Employers should prepare themselves for additional reporting requirements after a Washington, D.C., judge vacated the moratorium on the application of the Equal Employment Opportunity Commission’s revised EEO-1 form collecting pay data.
In 2016, the EEOC proposed a revision to the EEO-1 form that would require private employers with at least 100 employees (and federal contractors with 50–99 workers) to add pay information to the data reported, joining other data points such as race, ethnicity, sex and job category. The final rule instructed employers to provide the total number of full- and part-time employees within pay bands and gender, race and ethnicity categories; employers were also to tally and report the total hours worked by all the employees in each pay band.
The collection of pay data served a twofold purpose, the agency explained: The data would help employers evaluate their own pay practices to prevent pay discrimination and would further the federal government’s efforts to combat the problem. The EEOC published a Federal Register notice explaining that employers would provide the information either through online filing or by uploading an electronic file.
Later, the agency filed a second Federal Register notice seeking approval from the Office of Management and Budget for the revised EEO-1 pay data collection. The OMB granted its approval in September 2016. Subsequently, the EEOC released an instruction booklet as well as information about the revised form, including data file specifications for employers who planned to file using a data upload.
But with the change in federal administration, the rule was put on indefinite hold in 2017 when the EEOC chair announced she had received word from the OMB that it was “initiating a review and immediate stay” of the revised EEO-1 form.
“Among other things, OMB is concerned that some aspects of the revised collection of information lack practical utility, are unnecessarily burdensome and do not adequately address privacy and confidentiality issues,” OMB said, citing the subsequent release of data file specifications.
In response, the National Women’s Law Center and the Labor Council for Latin American Advancement filed suit. The workers’ rights groups argued that the OMB and its officials violated both the Administrative Procedures Act (APA) and the Paperwork Reduction Act (PRA), exceeding their statutory authority in reviewing and staying the revised pay data collection.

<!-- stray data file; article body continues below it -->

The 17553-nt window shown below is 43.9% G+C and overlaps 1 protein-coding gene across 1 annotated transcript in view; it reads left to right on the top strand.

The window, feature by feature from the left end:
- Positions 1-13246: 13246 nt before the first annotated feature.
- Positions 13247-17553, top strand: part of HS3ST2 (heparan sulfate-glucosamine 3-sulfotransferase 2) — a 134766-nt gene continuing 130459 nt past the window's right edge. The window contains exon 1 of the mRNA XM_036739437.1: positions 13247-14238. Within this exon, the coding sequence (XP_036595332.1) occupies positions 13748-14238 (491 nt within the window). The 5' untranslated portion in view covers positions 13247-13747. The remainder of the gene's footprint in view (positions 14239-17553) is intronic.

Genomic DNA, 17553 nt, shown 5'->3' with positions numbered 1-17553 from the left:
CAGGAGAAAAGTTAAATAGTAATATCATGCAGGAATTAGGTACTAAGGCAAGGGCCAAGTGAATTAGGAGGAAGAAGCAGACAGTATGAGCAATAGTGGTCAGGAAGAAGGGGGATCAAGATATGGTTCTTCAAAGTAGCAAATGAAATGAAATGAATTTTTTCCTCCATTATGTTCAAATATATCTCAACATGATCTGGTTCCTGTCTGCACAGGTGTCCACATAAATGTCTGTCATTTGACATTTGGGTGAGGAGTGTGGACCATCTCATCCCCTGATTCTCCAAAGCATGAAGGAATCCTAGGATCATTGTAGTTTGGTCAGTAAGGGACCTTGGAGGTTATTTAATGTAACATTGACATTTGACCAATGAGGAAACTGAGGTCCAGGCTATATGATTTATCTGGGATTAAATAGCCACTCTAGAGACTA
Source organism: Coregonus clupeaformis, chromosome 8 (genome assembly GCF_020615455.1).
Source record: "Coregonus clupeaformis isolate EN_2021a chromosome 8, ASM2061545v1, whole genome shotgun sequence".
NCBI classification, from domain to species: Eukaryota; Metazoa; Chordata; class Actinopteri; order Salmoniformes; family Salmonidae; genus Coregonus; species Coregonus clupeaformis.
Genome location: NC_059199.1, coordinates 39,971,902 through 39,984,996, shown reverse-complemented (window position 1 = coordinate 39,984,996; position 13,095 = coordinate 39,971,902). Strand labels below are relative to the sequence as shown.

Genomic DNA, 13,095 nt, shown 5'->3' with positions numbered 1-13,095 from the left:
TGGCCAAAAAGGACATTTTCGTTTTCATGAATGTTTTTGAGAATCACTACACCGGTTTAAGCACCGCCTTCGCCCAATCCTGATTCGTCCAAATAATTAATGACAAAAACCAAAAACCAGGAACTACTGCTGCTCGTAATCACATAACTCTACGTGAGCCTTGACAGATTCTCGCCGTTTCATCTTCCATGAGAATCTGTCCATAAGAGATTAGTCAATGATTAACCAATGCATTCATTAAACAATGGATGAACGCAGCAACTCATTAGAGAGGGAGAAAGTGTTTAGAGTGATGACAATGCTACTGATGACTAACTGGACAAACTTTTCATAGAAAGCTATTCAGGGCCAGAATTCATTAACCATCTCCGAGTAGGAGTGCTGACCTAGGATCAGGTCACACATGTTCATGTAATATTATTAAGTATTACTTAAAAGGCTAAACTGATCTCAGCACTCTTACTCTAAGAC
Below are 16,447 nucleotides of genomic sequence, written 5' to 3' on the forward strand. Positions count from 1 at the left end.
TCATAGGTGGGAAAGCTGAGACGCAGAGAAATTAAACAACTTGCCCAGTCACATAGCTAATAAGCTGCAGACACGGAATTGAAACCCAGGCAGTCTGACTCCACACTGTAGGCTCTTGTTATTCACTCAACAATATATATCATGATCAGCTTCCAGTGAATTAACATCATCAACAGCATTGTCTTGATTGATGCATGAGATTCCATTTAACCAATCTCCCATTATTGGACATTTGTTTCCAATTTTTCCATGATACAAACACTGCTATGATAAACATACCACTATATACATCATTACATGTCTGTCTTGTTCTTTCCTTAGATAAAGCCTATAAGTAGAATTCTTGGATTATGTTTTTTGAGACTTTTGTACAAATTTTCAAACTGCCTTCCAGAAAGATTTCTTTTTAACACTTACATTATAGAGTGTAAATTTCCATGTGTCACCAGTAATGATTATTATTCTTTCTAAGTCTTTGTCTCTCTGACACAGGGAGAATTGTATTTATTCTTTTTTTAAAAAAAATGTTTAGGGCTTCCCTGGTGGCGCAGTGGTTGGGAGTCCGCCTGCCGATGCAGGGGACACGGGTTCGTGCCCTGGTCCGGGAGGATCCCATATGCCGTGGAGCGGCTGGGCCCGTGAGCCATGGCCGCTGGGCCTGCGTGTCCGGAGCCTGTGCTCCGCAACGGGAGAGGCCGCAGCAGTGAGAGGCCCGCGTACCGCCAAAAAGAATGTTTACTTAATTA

Ruling on cross motions for summary judgment, U.S. District Judge Tanya S. Chutkan sided with the plaintiffs. Under its own regulations, the OMB may review a previously approved collection of information only when “relevant circumstances have changed or the burden estimates provided by the agency at the time of initial submission were materially in error.”
“OMB has not shown that a relevant circumstance has changed or that the burden estimate provided was materially in error,” the court said. “Moreover, it has not shown good cause.”
The OMB’s assertion that the data file specifications released by the EEOC were not contained in the Federal Register—and thus deprived the public of an opportunity to comment on them—is “misdirected, inaccurate and ultimately unpersuasive,” the court wrote. “EEOC described in detail the information it proposed to collect. The government’s argument therefore focuses on a technicality that did not affect the employers submitting the data.”
OMB failed to explain “in any substantive way” why it believed that the revised EEO-1 was contrary to PRA standards, Judge Chutkan added. While agencies are free to change their existing policies, they must provide “a reasoned explanation for the change,” and OMB’s action in staying the EEOC’s pay data collection “totally lacked the reasoned explanation that the APA requires,” making it “arbitrary and capricious.”
OMB pointed to four letters it received after the EEOC posted details about the file specifications, but the court said one of the letters did not even discuss the file specifications and the others did not provide any analysis or state that the specifications would increase the burden on EEO-1 filers.
Mere speculation—or the speculation of commenters—cannot suffice for APA review purposes, the court said, and an agency must conduct a critical examination of comments on which it relies. Here, however, “the government has failed to demonstrate any likelihood that the data file specifications meaningfully increase the burden on employers.”
Concluding that the OMB’s stay of the EEOC’s pay data collection was illegal and its “deficiencies were substantial,” the court granted summary judgment in favor of the plaintiffs and vacated the stay of the revised EEO-1 form.
To read the memorandum opinion in National Women’s Law Center v. Office of Management and Budget, click here.
Why it matters: Employers should brace themselves for the new reporting requirements, as Judge Chutkan ordered that the previous approval of the revised EEO-1 form “shall be in effect.”